• Insurance companies and schools are now starting to suggest iPads be used as primary dedicated communication devices when children or adults can’t speak, when a more robust dedicated communication device (which is typically much more expensive and takes longer to acquire) with integrated environmental controls, and features to accommodate for poor motor control or learning abilities may be more appropriate. Finding the most effective communication tool is a process and setting it up, teaching the client how to use it and integrating it into daily routines to promote communication skills takes time and expertise. In most cases purchasing an iPad and an app to use is just the beginning and may not always be most appropriate but is often the least expensive and easiest way to provide fast access to a communication tool. In some cases using it as an intermediate step or backup system is more appropriate.
  • Individuals who are “let loose” with a tablet computer to entertain themselves are often difficult to pull back and structure in therapy tasks using apps on the device.
  • If the iPad is going to be an individual’s primary means of communication, these individuals need another device with a different color cover to use as a learning tool or for entertainment. There are now less expensive devices such as the Kindle Fire which makes having two a more affordable option.
  • It is important to keep in mind that if an individual does have a tablet such as an iPad, we should take advantage of the many wonderful integrated tools it has to enhance learning, executive functioning and communication. There is a calendar, address book, still camera, video camera, email, Internet access and many accessibility options such as enlarging print and reading aloud. When used creatively these are also really wonderful supports for individuals with communication, cognitive, learning and literacy challenges.

I’d really like to hear from those of you who are reading this to let me know which apps or computer software/ websites you use and find helpful and whether or not you agree with my concerns. It’s one of my favorite parts about speaking to large groups of people and interacting with you all online. I am always learning from everyone else.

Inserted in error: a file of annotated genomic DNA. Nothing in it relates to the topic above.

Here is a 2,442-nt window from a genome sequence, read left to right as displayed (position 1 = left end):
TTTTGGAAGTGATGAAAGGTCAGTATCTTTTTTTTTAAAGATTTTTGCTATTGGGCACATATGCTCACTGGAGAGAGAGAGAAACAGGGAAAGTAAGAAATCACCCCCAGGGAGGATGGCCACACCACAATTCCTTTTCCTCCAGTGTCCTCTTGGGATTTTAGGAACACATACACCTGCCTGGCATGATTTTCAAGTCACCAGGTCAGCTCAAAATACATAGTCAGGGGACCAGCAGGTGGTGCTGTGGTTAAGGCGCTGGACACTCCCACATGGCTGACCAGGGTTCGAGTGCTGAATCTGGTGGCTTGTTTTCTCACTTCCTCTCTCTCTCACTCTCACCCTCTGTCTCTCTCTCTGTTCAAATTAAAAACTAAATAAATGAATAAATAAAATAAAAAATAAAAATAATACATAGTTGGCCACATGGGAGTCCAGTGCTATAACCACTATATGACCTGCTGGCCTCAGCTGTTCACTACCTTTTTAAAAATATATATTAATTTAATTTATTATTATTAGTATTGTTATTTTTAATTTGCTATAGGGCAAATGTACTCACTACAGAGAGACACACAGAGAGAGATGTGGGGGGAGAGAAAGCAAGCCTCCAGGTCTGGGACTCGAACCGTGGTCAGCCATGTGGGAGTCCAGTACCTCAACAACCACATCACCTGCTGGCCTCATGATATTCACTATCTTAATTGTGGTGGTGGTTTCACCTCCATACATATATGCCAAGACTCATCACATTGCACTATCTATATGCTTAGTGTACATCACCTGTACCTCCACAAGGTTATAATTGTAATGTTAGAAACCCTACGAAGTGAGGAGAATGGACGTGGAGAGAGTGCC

I can be reached at Joan@innovativespeech.com if you would like to discuss the possibility of setting up an individual consultation or  webinar/presentation for your group or organization.


Two New App Goldmines by Tactus Therapy

September 15, 2011

I spend a great deal of time trying out new Apple apps- and currently have over 900.  It’s hard to believe that iTunes currently features over 425,000 apps. There are very few apps which are created specifically to help adults who have aphasia. Tactus Therapy Solutions has recently released two which are wonderful! I find myself using them daily in therapy with adults as well as children who have a wide variety of language and learning challenges. They are a great extension to traditional speech therapy techniques and make it much easier for families to practice at home with guidance about the most appropriate way to configure the apps. They each cost $24.99 and are well worth it!

   

 Naming TherAppy     

This app is very helpful for children and adults who have word retrieval challenges.

  • The home screen presents four modes: Naming Practice, Describe, Naming Test, and Flashcards.
  • In the upper right corner is the Settings button which will allow you to choose your desired number of trials, the email address to which you want results to be sent, and the Child-Friendly toggle button which takes out pictures that contain alcohol, violence, and adult themes.